The showbusiness star's taste for powerful and luxurious cars is well known. As it would be expected, Rolls Royce is one of the most sought after car brands, not only because it possesses all of the above characteristics, but also because it offers its customers the opportunity of personalizing their car according to their every whim. Among pop/ rock musicians, for instance, there have been numerous lucky car owners, from Elvis to Stevie Wonder to Freddy Mercury to rapper 50 Cent. They all share an air of sobriety, distinction and stature that this brand ensures them. However, there was one that was considerably less sober: Jonh Lennon's fabulous psychedelic Rolls Royce.
The vehicle I'm talking about is the magnificent Phantom V with the FJB111C license plate that was handed over to him in 1965. At that time, the car was still sober enough (although it was white in photographs from the time, it's been said it was originally black), but Lennon wasn't happy with it until he personalized it. He started by installing a radio-telephone, then a very special stereo system, a Sony television set, a fridge and a bed in the back seat(!). Only Lennon would remember to do something like this...
But the musician was still unhappy about the dull colour of his automobile, that clashed with his extrovert and magalomaniac personality, so he ordered a psychedelic paint job from a group of Dutch artists, who filled his car with all sorts of cornucopias, multi-colour florals and yellow background. Lennon was stunned and paid 2000 pounds for it.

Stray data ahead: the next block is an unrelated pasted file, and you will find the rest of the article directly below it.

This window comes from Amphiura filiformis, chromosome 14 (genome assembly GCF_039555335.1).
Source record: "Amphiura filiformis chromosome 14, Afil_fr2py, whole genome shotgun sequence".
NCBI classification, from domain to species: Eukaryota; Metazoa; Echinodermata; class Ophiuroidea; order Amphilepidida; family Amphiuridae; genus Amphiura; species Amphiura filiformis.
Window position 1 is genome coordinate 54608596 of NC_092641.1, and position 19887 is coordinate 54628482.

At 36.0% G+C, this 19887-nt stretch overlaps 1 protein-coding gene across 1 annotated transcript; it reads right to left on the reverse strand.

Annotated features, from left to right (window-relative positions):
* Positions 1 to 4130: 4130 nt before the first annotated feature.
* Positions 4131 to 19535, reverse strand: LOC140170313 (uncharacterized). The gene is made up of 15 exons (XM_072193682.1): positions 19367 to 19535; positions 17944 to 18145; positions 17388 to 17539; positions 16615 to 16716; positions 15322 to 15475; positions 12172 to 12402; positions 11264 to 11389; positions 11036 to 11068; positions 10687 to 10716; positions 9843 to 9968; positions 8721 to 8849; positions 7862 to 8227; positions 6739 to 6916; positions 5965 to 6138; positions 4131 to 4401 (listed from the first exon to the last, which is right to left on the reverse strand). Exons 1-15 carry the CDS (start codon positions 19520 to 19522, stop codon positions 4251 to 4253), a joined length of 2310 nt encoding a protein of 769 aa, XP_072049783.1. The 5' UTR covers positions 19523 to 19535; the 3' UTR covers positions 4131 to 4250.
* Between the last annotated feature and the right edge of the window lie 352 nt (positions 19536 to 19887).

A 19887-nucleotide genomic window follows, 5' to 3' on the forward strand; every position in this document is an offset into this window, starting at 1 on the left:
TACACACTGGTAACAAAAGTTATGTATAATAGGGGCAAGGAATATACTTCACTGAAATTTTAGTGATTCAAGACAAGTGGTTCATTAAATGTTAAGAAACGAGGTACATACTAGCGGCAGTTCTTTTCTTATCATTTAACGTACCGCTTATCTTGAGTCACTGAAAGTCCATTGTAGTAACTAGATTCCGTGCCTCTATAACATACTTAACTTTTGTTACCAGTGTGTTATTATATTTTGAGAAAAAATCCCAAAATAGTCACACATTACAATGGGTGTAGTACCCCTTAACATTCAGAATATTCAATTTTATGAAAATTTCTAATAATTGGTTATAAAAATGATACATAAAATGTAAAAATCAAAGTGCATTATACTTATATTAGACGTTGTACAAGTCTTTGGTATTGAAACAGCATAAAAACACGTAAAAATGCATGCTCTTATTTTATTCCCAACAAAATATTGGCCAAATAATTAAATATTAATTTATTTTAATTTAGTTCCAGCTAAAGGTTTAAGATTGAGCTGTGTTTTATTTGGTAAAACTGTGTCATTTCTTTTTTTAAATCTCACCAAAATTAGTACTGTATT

Needless to say, the car shocked Britain's mentality at the time, for whom Rolls Royce was motive of national pride. Some say there was an elderly lady who was so shocked she actually hit the car with her umbrella... In spite of these nuisances, that obviously amused Lennon, the car became The Beatles' main means of transportation until they split-up in 1970
When Lennon and Yoko moved to the USA, the car moved with them. Already on American soil, it was "lent" to other musicians, such as the Rolling Stones and Bob Dylan, until it was placed in a garage and, later, donated to the Cooper-Hewitt Museum in New York, where it remained from 1978 until 1985, when it was finally auctioned. The winning bid reached the $2 299 000 USD and allowed Jim Pattison, a Canadian millionaire to become the proud owner of the famous automobile. Later, as an act of kindness, Pattison offered the car to the queen of England. Today, it can be found on display at the Royal British Columbia Museum in Victoria.
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